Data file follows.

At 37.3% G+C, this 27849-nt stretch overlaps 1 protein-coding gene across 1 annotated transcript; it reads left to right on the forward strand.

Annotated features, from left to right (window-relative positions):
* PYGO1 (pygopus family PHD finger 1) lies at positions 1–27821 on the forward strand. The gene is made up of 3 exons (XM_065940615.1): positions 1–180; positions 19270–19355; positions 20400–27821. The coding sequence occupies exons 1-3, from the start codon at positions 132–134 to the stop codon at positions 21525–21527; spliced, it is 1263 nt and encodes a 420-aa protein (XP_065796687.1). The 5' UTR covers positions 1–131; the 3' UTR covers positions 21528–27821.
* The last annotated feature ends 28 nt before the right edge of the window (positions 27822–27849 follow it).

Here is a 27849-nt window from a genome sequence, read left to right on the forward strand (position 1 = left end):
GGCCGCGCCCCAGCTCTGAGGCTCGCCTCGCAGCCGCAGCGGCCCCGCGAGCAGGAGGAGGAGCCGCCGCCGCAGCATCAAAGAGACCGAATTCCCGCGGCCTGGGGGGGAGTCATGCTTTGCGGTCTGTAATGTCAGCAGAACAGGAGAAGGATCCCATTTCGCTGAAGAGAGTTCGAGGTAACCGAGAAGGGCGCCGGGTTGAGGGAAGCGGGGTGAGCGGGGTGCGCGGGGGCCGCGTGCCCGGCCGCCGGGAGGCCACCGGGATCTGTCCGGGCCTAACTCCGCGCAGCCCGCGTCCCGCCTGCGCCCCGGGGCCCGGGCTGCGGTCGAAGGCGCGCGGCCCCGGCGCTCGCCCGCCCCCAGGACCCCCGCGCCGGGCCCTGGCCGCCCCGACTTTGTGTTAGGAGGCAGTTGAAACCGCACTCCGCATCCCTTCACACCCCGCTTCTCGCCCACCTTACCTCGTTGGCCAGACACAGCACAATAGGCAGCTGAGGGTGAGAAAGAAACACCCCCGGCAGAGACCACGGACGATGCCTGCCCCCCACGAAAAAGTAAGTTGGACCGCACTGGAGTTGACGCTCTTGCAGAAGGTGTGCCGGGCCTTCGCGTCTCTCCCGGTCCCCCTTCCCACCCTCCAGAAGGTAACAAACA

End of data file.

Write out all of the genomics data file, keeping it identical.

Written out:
At 37.3% G+C, this 27849-nt stretch overlaps 1 protein-coding gene across 1 annotated transcript; it reads left to right on the forward strand.

Annotated features, from left to right (window-relative positions):
* PYGO1 (pygopus family PHD finger 1) lies at positions 1–27821 on the forward strand. The gene is made up of 3 exons (XM_065940615.1): positions 1–180; positions 19270–19355; positions 20400–27821. The coding sequence occupies exons 1-3, from the start codon at positions 132–134 to the stop codon at positions 21525–21527; spliced, it is 1263 nt and encodes a 420-aa protein (XP_065796687.1). The 5' UTR covers positions 1–131; the 3' UTR covers positions 21528–27821.
* The last annotated feature ends 28 nt before the right edge of the window (positions 27822–27849 follow it).

Here is a 27849-nt window from a genome sequence, read left to right on the forward strand (position 1 = left end):
GGCCGCGCCCCAGCTCTGAGGCTCGCCTCGCAGCCGCAGCGGCCCCGCGAGCAGGAGGAGGAGCCGCCGCCGCAGCATCAAAGAGACCGAATTCCCGCGGCCTGGGGGGGAGTCATGCTTTGCGGTCTGTAATGTCAGCAGAACAGGAGAAGGATCCCATTTCGCTGAAGAGAGTTCGAGGTAACCGAGAAGGGCGCCGGGTTGAGGGAAGCGGGGTGAGCGGGGTGCGCGGGGGCCGCGTGCCCGGCCGCCGGGAGGCCACCGGGATCTGTCCGGGCCTAACTCCGCGCAGCCCGCGTCCCGCCTGCGCCCCGGGGCCCGGGCTGCGGTCGAAGGCGCGCGGCCCCGGCGCTCGCCCGCCCCCAGGACCCCCGCGCCGGGCCCTGGCCGCCCCGACTTTGTGTTAGGAGGCAGTTGAAACCGCACTCCGCATCCCTTCACACCCCGCTTCTCGCCCACCTTACCTCGTTGGCCAGACACAGCACAATAGGCAGCTGAGGGTGAGAAAGAAACACCCCCGGCAGAGACCACGGACGATGCCTGCCCCCCACGAAAAAGTAAGTTGGACCGCACTGGAGTTGACGCTCTTGCAGAAGGTGTGCCGGGCCTTCGCGTCTCTCCCGGTCCCCCTTCCCACCCTCCAGAAGGTAACAAACA